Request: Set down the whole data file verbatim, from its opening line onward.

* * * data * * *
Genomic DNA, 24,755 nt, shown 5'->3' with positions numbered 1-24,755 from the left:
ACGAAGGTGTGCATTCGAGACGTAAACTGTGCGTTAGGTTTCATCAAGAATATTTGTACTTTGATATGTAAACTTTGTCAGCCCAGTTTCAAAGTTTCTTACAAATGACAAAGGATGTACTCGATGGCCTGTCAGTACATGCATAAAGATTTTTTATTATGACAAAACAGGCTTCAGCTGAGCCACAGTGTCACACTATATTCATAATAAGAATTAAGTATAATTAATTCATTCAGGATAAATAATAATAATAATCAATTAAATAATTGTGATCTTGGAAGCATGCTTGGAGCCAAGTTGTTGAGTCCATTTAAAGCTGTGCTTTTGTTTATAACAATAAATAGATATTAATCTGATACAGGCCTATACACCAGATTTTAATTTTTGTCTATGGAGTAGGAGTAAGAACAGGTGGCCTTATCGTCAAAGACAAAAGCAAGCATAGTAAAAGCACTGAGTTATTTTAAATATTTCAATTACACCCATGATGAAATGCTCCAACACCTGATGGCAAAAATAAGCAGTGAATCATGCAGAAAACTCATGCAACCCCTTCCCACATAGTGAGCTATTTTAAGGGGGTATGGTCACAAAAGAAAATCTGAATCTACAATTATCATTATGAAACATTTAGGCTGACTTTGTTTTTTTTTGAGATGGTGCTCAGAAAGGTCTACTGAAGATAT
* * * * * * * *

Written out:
Genomic DNA, 24,755 nt, shown 5'->3' with positions numbered 1-24,755 from the left:
ACGAAGGTGTGCATTCGAGACGTAAACTGTGCGTTAGGTTTCATCAAGAATATTTGTACTTTGATATGTAAACTTTGTCAGCCCAGTTTCAAAGTTTCTTACAAATGACAAAGGATGTACTCGATGGCCTGTCAGTACATGCATAAAGATTTTTTATTATGACAAAACAGGCTTCAGCTGAGCCACAGTGTCACACTATATTCATAATAAGAATTAAGTATAATTAATTCATTCAGGATAAATAATAATAATAATCAATTAAATAATTGTGATCTTGGAAGCATGCTTGGAGCCAAGTTGTTGAGTCCATTTAAAGCTGTGCTTTTGTTTATAACAATAAATAGATATTAATCTGATACAGGCCTATACACCAGATTTTAATTTTTGTCTATGGAGTAGGAGTAAGAACAGGTGGCCTTATCGTCAAAGACAAAAGCAAGCATAGTAAAAGCACTGAGTTATTTTAAATATTTCAATTACACCCATGATGAAATGCTCCAACACCTGATGGCAAAAATAAGCAGTGAATCATGCAGAAAACTCATGCAACCCCTTCCCACATAGTGAGCTATTTTAAGGGGGTATGGTCACAAAAGAAAATCTGAATCTACAATTATCATTATGAAACATTTAGGCTGACTTTGTTTTTTTTTGAGATGGTGCTCAGAAAGGTCTACTGAAGATAT